General Relativity (Level 2): Can you fall into a black hole?

These Level 2 videos analyze General Relativity topics that are a bit contentious.

In this video, we ask, “With the speed of light going to zero at the event horizon, can you actually cross it?” The standard answer is often formulated imperfectly. As an analogy we describe an artificial intelligence (AI) on a pendulum, with a clock rate that varies depending on angular speed.

Let me elaborate a bit.

There is a very common confusion, among us physicists, that conflates the proper time T of an infaller (finite time), with the Schwarzschild time t to reach the event horizon (infinite time). The latter, t, is not “just a coordinate” but physically measurable as the Shapiro delay (one of four classic tests of GR).

Thought experiment: shoot two photons, A and B, toward a black hole. Plot this in Schwarzschild coordinates, (r, t). Photon A bounces off a mirror a distance epsilon outside the event horizon, and returns after t = 1 billion years. (This is the Shapiro delay.) Photon B continues toward the horizon. But can we say that it did cross? There could be another mirror at 0.001*epsilon, so that B bounces and returns after 1 trillion years. Given the possibility of a bounce, you cannot say that B “has crossed” the event horizon.

For a non-evaporating black hole, we can map infinite-t to finite T: no problem, see for example Kruskal-Szekeres coordinates. For a finite-t, evaporating black hole you cannot do this.

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4 Responses to General Relativity (Level 2): Can you fall into a black hole?

  1. Michael McGinnis says:

    Because the Shapiro Delay to an event horizon is always infinite, no matter the starting location, it’s not possible for light to travel to an event horizon. Therefore, nothing can.

    Einstein was right that black hole event horizons are impossible.

    • bernander says:

      Michael, you’re zeroing in on the key confusion addressed in the video.

      If the lifetime of the black hole is also infinite (in faraway coordinate time t), then we have two infinities, and we need to be careful not to make an Achilles-and-tortoise argument that Achilles doesn’t catch up with the tortoise. Mapping to Kruskal-Szekeres coordinates, for example, and calculating null geodesics, we find that the photon indeed can reach the event horizon and cross it. This is the standard treatment of non-evaporating black holes: there is a region of the space-time manifold separated from us by a horizon.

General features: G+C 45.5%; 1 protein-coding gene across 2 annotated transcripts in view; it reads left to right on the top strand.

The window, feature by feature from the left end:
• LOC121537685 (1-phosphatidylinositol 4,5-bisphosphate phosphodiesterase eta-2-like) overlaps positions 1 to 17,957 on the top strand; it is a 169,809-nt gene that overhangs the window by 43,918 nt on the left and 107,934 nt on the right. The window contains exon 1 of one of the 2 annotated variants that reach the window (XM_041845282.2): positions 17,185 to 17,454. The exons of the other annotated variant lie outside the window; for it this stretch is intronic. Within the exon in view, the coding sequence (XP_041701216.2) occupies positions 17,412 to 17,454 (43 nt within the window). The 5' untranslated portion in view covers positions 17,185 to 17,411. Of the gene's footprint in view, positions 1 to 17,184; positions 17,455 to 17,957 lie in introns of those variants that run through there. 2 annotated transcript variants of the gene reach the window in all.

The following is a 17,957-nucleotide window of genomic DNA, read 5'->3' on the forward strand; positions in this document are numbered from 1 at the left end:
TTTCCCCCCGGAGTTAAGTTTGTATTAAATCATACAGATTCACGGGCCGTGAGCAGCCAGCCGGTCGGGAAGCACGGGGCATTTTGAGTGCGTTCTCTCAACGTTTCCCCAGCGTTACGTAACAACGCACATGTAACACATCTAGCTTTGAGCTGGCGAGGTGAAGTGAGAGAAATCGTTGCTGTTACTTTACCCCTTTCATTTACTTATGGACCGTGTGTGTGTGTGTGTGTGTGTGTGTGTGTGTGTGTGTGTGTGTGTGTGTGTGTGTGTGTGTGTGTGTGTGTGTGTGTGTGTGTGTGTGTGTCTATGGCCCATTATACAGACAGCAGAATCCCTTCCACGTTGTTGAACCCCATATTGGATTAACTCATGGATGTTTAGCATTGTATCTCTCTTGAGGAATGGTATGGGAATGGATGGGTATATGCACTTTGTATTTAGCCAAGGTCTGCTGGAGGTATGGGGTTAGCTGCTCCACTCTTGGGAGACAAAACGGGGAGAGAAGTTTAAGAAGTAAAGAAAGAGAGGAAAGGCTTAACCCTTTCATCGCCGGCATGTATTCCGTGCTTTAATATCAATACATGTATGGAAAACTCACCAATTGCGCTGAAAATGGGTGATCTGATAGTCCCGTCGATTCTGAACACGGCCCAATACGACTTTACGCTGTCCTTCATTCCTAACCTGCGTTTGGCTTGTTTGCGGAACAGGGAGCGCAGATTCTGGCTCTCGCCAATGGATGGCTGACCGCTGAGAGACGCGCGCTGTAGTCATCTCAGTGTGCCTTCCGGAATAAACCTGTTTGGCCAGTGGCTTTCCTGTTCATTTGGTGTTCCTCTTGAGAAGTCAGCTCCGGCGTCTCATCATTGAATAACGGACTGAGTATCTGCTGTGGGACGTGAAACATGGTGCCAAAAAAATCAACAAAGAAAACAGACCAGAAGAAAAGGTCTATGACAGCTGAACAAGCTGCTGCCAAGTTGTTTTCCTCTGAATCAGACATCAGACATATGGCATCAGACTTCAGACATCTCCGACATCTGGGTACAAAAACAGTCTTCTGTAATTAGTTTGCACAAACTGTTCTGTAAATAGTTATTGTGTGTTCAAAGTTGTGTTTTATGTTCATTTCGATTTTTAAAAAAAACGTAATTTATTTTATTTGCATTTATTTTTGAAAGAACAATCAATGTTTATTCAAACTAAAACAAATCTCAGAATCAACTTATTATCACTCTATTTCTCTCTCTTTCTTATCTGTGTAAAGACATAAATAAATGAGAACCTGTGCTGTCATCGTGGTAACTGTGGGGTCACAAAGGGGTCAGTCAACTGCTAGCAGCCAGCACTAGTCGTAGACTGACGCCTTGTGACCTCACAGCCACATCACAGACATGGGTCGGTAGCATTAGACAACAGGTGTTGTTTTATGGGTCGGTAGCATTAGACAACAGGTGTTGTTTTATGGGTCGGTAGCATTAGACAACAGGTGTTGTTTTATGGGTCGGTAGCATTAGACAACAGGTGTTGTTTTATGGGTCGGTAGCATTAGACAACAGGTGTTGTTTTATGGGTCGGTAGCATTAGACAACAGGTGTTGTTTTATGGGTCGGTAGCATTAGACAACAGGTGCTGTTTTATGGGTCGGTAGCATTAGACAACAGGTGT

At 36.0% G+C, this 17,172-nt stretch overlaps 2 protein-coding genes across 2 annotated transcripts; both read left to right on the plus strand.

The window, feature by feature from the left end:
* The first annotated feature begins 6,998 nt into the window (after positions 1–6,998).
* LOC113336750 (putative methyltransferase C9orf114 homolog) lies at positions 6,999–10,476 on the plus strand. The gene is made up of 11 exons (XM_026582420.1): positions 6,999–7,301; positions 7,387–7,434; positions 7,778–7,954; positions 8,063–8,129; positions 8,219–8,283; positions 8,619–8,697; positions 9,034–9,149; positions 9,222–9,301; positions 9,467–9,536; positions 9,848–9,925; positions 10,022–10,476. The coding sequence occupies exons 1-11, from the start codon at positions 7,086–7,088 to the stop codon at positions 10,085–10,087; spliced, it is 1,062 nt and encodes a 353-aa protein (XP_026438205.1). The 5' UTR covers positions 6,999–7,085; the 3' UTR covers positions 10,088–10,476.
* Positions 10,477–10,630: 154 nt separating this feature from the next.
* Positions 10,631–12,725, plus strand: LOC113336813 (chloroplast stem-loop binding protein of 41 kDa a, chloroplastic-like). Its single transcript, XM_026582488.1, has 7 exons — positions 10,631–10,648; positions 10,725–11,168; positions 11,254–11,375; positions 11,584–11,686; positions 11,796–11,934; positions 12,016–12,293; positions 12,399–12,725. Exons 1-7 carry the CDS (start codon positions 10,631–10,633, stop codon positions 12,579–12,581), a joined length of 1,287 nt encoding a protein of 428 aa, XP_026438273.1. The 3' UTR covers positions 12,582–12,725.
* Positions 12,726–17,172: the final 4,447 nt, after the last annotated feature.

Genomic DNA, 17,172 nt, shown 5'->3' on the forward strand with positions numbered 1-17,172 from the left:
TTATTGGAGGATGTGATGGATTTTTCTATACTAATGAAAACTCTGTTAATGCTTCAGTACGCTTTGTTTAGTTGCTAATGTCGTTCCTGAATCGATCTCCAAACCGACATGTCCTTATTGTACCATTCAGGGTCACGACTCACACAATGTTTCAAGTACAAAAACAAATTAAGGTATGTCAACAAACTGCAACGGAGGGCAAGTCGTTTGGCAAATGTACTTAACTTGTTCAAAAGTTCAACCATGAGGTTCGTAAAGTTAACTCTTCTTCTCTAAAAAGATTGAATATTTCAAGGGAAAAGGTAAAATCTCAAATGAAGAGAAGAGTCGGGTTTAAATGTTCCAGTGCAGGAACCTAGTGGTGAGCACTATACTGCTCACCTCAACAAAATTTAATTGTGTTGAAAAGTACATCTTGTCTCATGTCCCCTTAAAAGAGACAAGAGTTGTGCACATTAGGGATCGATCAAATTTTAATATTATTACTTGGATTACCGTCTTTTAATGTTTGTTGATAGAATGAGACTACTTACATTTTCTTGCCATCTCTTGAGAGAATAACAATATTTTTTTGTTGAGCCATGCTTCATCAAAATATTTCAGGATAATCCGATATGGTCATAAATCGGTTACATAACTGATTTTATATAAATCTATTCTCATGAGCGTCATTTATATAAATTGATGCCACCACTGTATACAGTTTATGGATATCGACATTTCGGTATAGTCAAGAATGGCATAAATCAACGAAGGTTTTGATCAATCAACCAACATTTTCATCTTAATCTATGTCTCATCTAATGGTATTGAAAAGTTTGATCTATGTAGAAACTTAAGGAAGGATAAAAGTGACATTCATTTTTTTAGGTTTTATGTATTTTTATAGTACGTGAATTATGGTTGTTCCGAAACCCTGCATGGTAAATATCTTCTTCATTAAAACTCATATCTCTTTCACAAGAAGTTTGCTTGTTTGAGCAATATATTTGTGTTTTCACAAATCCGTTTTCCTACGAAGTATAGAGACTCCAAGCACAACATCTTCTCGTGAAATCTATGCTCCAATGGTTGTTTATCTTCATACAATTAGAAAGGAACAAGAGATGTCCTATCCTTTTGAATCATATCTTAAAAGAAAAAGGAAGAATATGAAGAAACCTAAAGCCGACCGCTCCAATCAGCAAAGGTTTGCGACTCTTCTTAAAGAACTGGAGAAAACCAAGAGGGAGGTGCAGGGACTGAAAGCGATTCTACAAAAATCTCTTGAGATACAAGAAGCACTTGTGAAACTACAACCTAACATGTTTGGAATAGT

But with an evaporating black hole, with a finite lifetime, the photon cannot catch up with the receding event horizon.

      Many people conflate the two cases, which is why I made the video. Some insist that photons cross the horizon of evaporating black holes (they don’t). Some insist that photons cannot cross the horizon for eternal black holes (they can).

  2. Michael McGinnis says:

    The speed of light doesn’t drop to zero at the event horizon. The speed of light in vacuum is the same, everywhere. That’s the foundation of Relativity. Any interpretation that has light slowing down due to gravity is a non-relativitstic interpretation.

    Spacetime is dilated in a gravity well. The radial distance about a mass is stretched.

    If you’re going to use Relativity then you are required to adhere to the assumptions of Relativity.

    • bernander says:

      Michael, the speed of light is always measured locally to be the same everywhere — this is indeed the foundation of Relativity, as you say.

      However, the Shapiro delay can be interpreted as “slow light.” Again, it’s measured, but over a distance. “Slow light” is the interpretation used by Taylor and Wheeler in their textbook “Exploring Black Holes” which has an entire chapter with the title “Light Slowed Near Sun.”

      I elaborate on the two viewpoints in this video.

      Writers are sloppy saying the speed of light is c, while they really should write is measured locally to be c. (That’s a key message of this video)

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